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PARTNERSHIP: Thacher School Senegal


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    [post_content] => Waking up at home in Ojai for the second morning since our return, I have shaken off the effects of two long plane rides--but not, thankfully, the memories of our magnificent journey to Senegal. What a sense of pride I feel in the eight students who took the "deep dive" into Senegalese culture with Elke and Samba, Donald and me. What a feeling of gratitude I have as I reflect on the people who contributed to our three weeks of adventure on the edge of the Sahel in West Africa. And what a feeling of optimism I feel as I think of the future of the Marvin Shagam Program for Ethics and Global Citizenship ("ShaGlo," to the insiders). As I told the group during our "transference" exercises in Dene, my thoughts about the experience and about them were revealed in the title of a song that kept ringing through my head while in Senegal: "No Place I'd Rather Be."

On the one hand, the memories of our time in Africa are kind of blurry; on the other hand, when I think of the people whom we met, the images are words and songs are crystal clear. The associates of Elke in Yoff and Niodior, the families of Samba and Babakar, the Peace Corps personnel, our hosts in Niodior and Thies and Dene, the guides, the special guests who offered their insights into culture, politics, religion, and immigration, the beautiful and friendly residents who warmly greeted us each day--all these gracious and admirable figures made the trip real for us. And now that we are home, we will consider how we can apply the lessons learned on this sojourn in Senegal to our global consciousness at Thacher. We are so fortunate to have had this opportunity to expand our understanding and to make new friends. Our thanks to Simon, Jenny, and Chris in Boulder for helping me set up this partnership; to Elke and Samba for expertly and lovingly guiding us through the magic of the country; to the benefactors of our program back at Thacher; and most of all, to the good, kind people of Senegal who welcomed us into their homes and hearts every day. Unforgettable!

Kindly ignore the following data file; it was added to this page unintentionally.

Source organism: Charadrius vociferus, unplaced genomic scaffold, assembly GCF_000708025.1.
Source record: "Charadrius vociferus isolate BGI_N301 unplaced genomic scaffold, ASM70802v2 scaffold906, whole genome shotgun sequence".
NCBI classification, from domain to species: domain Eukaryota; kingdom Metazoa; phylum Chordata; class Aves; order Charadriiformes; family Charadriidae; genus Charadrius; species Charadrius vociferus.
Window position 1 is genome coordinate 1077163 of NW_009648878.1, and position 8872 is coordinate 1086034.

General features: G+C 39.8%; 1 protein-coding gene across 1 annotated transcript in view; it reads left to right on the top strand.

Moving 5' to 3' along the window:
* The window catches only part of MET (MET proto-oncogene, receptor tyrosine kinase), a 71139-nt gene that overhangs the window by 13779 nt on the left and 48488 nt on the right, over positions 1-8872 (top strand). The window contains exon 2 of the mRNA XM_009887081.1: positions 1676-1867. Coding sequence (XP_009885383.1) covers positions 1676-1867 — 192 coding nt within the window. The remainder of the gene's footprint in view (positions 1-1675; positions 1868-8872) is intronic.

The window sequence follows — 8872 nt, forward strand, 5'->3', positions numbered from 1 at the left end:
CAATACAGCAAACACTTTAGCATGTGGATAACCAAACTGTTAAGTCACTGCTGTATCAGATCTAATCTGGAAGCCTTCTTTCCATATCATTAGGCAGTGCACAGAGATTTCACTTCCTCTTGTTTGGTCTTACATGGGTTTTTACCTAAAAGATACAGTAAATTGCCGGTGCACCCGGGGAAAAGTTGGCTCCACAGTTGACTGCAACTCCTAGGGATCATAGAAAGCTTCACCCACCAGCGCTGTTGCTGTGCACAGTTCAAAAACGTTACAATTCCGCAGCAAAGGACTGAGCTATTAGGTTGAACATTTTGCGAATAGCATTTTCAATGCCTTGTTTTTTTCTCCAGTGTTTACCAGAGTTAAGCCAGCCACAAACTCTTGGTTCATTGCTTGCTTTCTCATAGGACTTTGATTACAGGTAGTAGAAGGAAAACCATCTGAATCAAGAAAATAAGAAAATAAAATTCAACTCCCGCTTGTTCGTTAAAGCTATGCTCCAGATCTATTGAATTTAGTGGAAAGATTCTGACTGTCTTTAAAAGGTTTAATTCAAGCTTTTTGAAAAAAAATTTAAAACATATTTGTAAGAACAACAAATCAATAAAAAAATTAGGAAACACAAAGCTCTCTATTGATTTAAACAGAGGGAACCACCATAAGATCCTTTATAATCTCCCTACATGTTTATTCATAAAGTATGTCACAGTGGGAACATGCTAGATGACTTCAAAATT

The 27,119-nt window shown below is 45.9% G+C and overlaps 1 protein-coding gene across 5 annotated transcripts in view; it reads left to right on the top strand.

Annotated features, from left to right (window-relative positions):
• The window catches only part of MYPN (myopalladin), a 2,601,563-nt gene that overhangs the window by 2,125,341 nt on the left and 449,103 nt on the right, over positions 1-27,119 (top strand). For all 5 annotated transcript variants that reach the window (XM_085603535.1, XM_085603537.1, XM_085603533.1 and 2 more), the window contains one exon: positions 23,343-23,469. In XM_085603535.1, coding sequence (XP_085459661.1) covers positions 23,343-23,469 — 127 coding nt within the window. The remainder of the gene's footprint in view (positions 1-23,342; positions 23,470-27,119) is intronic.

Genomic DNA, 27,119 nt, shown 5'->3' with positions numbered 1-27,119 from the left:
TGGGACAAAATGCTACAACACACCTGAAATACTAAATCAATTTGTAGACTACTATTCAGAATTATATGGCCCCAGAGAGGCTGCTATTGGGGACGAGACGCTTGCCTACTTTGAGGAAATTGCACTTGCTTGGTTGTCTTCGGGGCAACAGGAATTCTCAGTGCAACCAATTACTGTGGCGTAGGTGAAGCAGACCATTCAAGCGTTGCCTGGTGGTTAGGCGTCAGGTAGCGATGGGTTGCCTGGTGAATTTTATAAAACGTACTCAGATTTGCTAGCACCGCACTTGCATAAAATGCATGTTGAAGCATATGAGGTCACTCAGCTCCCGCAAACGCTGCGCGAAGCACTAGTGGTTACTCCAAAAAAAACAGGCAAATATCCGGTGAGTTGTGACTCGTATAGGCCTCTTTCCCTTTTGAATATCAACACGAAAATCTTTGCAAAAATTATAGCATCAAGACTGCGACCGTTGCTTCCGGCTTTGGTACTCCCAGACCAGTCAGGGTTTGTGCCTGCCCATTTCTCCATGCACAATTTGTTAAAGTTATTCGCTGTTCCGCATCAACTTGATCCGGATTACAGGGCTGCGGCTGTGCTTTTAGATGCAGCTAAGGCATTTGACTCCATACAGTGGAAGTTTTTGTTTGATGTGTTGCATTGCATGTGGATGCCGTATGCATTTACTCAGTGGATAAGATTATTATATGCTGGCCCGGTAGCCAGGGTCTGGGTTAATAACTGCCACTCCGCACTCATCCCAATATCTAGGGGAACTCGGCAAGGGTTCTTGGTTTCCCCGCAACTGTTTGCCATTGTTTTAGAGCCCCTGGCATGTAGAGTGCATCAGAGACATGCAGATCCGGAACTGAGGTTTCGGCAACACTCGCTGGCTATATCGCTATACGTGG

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PARTNERSHIP: Thacher School Senegal

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Thacher Teacher/Trip Leader

Jake Jacobsen,PARTNERSHIP: Thacher School Senegal

Description

Waking up at home in Ojai for the second morning since our return, I have shaken off the effects of two long plane rides–but not, thankfully, the memories of our magnificent journey to Senegal. What a sense of pride I feel in the eight students who took the “deep dive” into Senegalese culture with Elke and Samba, Donald and […]

Posted On

07/8/16

Author

Jake Jacobsen

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    [post_content] => On the second night of my home stay in Niodoor, I was surprised by a familiar sound. My host brother had pulled out his phone, and had begun playing the song, We are the World. Around me were my eight new brothers, all hunched around a small phone, listening to the classic icons of American pop. The voices of Lionel Richie, Stevie Wonder, Michael Jackson, and many others floated out of the tiny phone, seeming to put me and my new brothers in a trance. Looking around me, I saw not just a group of teenagers listening to a song, but a connection between the whole world. Only days before the trip, I remember gathering around a piano with my parents and singing We are the World. Now, only two weeks later, I was on the other side of the world, bonding over the exact same song. After this experience, I decided I wanted to delve deeper into the impact of Western music in Senegal.